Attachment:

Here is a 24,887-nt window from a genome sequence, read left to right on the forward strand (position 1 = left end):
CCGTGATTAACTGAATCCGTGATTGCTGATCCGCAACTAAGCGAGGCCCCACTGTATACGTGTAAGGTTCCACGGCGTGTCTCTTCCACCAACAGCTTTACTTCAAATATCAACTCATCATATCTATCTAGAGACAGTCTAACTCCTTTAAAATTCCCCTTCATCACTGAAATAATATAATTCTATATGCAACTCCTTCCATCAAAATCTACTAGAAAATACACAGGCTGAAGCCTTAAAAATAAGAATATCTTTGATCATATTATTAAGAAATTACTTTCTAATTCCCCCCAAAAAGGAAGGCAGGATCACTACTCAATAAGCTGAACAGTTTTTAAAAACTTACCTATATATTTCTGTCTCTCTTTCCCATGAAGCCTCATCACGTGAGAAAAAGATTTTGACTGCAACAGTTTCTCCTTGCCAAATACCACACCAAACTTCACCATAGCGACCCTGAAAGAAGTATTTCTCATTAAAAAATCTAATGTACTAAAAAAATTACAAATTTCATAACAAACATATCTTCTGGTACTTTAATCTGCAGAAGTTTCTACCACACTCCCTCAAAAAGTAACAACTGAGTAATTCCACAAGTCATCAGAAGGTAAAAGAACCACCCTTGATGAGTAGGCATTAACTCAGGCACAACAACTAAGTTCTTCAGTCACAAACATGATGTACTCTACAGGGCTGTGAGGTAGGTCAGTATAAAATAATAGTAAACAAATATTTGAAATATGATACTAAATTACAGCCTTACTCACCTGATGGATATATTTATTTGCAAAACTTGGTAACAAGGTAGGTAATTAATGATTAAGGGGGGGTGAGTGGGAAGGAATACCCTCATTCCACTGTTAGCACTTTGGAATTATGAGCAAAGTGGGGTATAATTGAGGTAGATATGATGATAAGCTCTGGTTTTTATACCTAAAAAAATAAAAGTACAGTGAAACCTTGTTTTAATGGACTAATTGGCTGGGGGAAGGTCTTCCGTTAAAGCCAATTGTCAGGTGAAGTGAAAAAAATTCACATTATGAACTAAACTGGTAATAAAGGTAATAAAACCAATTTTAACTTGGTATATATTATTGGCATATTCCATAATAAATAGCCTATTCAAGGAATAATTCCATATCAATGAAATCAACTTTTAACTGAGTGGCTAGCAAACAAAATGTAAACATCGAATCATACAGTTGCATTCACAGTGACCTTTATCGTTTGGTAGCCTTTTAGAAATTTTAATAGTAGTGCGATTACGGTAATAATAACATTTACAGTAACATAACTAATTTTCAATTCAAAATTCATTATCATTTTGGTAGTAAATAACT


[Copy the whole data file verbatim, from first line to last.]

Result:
Here is a 24,887-nt window from a genome sequence, read left to right on the forward strand (position 1 = left end):
CCGTGATTAACTGAATCCGTGATTGCTGATCCGCAACTAAGCGAGGCCCCACTGTATACGTGTAAGGTTCCACGGCGTGTCTCTTCCACCAACAGCTTTACTTCAAATATCAACTCATCATATCTATCTAGAGACAGTCTAACTCCTTTAAAATTCCCCTTCATCACTGAAATAATATAATTCTATATGCAACTCCTTCCATCAAAATCTACTAGAAAATACACAGGCTGAAGCCTTAAAAATAAGAATATCTTTGATCATATTATTAAGAAATTACTTTCTAATTCCCCCCAAAAAGGAAGGCAGGATCACTACTCAATAAGCTGAACAGTTTTTAAAAACTTACCTATATATTTCTGTCTCTCTTTCCCATGAAGCCTCATCACGTGAGAAAAAGATTTTGACTGCAACAGTTTCTCCTTGCCAAATACCACACCAAACTTCACCATAGCGACCCTGAAAGAAGTATTTCTCATTAAAAAATCTAATGTACTAAAAAAATTACAAATTTCATAACAAACATATCTTCTGGTACTTTAATCTGCAGAAGTTTCTACCACACTCCCTCAAAAAGTAACAACTGAGTAATTCCACAAGTCATCAGAAGGTAAAAGAACCACCCTTGATGAGTAGGCATTAACTCAGGCACAACAACTAAGTTCTTCAGTCACAAACATGATGTACTCTACAGGGCTGTGAGGTAGGTCAGTATAAAATAATAGTAAACAAATATTTGAAATATGATACTAAATTACAGCCTTACTCACCTGATGGATATATTTATTTGCAAAACTTGGTAACAAGGTAGGTAATTAATGATTAAGGGGGGGTGAGTGGGAAGGAATACCCTCATTCCACTGTTAGCACTTTGGAATTATGAGCAAAGTGGGGTATAATTGAGGTAGATATGATGATAAGCTCTGGTTTTTATACCTAAAAAAATAAAAGTACAGTGAAACCTTGTTTTAATGGACTAATTGGCTGGGGGAAGGTCTTCCGTTAAAGCCAATTGTCAGGTGAAGTGAAAAAAATTCACATTATGAACTAAACTGGTAATAAAGGTAATAAAACCAATTTTAACTTGGTATATATTATTGGCATATTCCATAATAAATAGCCTATTCAAGGAATAATTCCATATCAATGAAATCAACTTTTAACTGAGTGGCTAGCAAACAAAATGTAAACATCGAATCATACAGTTGCATTCACAGTGACCTTTATCGTTTGGTAGCCTTTTAGAAATTTTAATAGTAGTGCGATTACGGTAATAATAACATTTACAGTAACATAACTAATTTTCAATTCAAAATTCATTATCATTTTGGTAGTAAATAACT